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Back story: I'm planning to implement a casual game to be deployed in a webapp, but I don't want to use Flash, instead just plain Javascript. One benefit of Flash that I would want though is that it distributes a binary and not the source code so it's easier to protect your code from being reused/stolen by somebody else, or to prevent the client from modifying the code to "cheat" in the game?

So my question is: what are the ways to similarly protect a Javascript application? Am I limited to the usual methods of using a code obfuscator? Will that be enough?

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Downvoter: downvotes are for bad questions, not questions about something you don't want people to do. There's nothing technically wrong with this question. –  Pointy Jul 28 '10 at 19:55
I don't think it's going to be particularly possible. As you say, there are obfuscation techniques. But at some point the browser has to be able to see the code to interpret it, which means you have to supply the code to the client. –  David Jul 28 '10 at 19:56
@Roy Tang - obfuscating is all you can do. Be careful, because some obfuscators do some fairly silly things and can make your code run slower. They also do little to really "protect" your code. If you consider your code or some implementation techniques to be valuable, don't deliver it as Javascript in a web page. –  Pointy Jul 28 '10 at 19:57
Sorry, edited: Another concern I have is to prevent "cheating" by people who know Javascript. Note: I don't want to know how to obfuscate, i already do. I want to know if there are other options. –  Roy Tang Jul 28 '10 at 19:58
@Roy Tang: To prevent cheating, the only real option is to have the game engine run server-side and validate all input. Never implicitly trust what the client machine tells you. –  David Jul 28 '10 at 20:03

3 Answers 3

up vote 2 down vote accepted

Use AJAX to have your game verify against server code you control. This is also useful if the game is multi-player in someway. Verification prevents someone from changing the code in order to cheat.

Also Flash is not immune at all from being taken by someone else. People can download the binary and post it wherever they want. And Flash de-compilers do exist and are quite effective.

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this, I like the idea of - do you have any more info? –  Neurofluxation Jul 28 '10 at 19:59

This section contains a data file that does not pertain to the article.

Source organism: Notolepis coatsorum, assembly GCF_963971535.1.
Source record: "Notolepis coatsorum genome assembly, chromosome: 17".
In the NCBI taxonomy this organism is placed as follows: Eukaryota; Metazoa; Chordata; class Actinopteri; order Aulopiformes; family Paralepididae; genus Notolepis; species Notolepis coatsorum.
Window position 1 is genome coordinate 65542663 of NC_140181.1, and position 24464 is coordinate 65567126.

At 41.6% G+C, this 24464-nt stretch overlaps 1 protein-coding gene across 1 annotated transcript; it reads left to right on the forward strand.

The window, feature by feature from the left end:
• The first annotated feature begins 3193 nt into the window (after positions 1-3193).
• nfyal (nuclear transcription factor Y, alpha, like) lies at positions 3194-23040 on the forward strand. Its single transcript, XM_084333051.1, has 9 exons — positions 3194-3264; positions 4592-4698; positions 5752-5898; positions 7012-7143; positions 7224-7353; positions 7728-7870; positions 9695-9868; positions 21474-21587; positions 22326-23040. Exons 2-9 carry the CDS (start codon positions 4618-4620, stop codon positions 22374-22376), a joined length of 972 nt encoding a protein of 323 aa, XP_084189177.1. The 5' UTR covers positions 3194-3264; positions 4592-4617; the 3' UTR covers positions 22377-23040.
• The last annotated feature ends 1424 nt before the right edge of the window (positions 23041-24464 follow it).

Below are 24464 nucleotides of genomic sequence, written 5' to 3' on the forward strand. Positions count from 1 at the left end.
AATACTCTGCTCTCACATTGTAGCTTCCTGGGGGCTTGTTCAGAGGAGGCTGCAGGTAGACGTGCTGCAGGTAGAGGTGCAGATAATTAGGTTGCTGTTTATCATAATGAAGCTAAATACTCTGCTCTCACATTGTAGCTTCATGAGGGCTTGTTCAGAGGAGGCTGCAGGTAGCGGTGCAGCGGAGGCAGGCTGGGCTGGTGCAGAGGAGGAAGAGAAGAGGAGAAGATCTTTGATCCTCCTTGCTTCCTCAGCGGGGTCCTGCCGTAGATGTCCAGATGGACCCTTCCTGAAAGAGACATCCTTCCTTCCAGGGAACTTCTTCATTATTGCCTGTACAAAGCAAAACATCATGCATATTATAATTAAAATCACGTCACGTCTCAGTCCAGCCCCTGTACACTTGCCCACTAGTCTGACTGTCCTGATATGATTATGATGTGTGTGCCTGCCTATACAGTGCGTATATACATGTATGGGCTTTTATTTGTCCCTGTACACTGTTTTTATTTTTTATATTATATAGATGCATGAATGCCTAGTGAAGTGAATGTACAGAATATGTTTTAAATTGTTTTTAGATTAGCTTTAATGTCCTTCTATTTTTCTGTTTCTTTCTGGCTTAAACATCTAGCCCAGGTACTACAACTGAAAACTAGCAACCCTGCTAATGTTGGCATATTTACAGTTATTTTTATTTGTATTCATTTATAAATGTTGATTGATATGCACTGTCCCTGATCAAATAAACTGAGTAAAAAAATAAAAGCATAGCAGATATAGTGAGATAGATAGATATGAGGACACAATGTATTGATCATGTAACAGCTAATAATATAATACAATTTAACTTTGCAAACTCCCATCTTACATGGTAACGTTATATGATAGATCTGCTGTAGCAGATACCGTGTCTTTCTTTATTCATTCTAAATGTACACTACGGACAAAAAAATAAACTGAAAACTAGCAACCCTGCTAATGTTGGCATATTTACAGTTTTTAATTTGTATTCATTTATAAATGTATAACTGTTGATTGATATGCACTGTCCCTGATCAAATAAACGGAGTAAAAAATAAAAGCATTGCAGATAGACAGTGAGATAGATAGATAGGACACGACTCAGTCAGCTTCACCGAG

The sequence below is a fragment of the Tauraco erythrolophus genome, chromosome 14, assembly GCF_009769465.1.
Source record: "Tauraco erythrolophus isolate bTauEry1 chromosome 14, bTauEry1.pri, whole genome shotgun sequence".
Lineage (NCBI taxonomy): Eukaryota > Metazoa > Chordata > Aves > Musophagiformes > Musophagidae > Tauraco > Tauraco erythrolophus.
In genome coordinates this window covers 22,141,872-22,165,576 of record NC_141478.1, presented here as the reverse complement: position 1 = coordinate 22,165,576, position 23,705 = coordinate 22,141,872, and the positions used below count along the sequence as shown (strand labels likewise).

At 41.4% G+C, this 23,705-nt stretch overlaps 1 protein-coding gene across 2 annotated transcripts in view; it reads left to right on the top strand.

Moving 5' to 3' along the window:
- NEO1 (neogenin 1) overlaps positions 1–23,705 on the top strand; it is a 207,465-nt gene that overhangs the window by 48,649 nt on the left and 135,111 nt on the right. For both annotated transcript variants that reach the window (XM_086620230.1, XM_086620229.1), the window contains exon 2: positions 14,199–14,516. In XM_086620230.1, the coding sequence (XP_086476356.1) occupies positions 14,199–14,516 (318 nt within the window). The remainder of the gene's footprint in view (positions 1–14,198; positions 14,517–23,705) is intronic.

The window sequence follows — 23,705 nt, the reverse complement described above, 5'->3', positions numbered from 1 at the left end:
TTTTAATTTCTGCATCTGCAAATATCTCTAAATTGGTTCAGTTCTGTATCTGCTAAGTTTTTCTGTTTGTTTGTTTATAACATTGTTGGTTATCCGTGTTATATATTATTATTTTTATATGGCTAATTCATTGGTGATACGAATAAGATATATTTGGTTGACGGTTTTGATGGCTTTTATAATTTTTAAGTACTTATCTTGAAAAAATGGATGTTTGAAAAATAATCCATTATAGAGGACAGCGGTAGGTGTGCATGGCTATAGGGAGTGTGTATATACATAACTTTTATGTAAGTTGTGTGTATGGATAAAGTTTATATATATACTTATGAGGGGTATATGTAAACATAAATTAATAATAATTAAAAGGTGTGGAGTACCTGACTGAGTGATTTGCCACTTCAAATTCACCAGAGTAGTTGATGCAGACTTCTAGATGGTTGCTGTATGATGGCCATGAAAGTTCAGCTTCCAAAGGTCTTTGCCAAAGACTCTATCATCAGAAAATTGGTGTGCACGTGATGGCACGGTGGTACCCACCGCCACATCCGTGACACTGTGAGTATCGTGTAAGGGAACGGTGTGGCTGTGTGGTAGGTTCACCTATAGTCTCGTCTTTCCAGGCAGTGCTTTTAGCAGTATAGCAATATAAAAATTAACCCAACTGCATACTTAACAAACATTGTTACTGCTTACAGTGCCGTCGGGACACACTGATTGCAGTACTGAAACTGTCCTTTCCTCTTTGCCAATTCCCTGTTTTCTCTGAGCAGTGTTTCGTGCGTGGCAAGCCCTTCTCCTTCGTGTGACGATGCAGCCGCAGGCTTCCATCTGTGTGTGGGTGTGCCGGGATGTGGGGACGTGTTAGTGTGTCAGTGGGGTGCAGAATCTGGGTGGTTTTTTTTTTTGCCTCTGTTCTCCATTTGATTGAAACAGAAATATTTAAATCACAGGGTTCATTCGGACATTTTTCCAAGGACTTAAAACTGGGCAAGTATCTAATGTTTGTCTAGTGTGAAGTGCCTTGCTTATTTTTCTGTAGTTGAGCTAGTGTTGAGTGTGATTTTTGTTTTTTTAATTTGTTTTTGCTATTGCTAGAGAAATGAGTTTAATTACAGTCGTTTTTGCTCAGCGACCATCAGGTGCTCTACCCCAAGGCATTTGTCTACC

Thanks! I was already considering this, but it means syncing my game state back to the server with an ajax call with every state change...it might have a large amount of requests, so I was wondering if there were alternatives. –  Roy Tang Jul 28 '10 at 20:01
@Roy – In that case: what kind of game is it? –  Marcel Korpel Jul 28 '10 at 20:09
@Neurofluxation - Just at a high-level I'm not sure what more I can give. I think an actual implementation would change depending on what you were doing. For instance if your player has a power level, storing that information on the server and validating that the power level is the same (or at least in line with what the player should have) –  Cfreak Jul 28 '10 at 21:30
@Roy - Not necessarily ... The only time you really need to validate is when you load the game (to make sure it's not running on an unauthorized server) and then any time there's an interaction between two players. State changes only affecting the player himself shouldn't be a problem. If the player tampers with it, it might affect what he sees but all will be put right when the server validates at an interaction. –  Cfreak Jul 28 '10 at 21:33

A code obfuscator is about all you can do. No matter what you do, the executable code will/must be available in the browser.

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Why, specifically, do you want it to be in JavaScript? You can use node.js to run JavaScript code server-side for the protected stuff and interact with it from client-side JavaScript.

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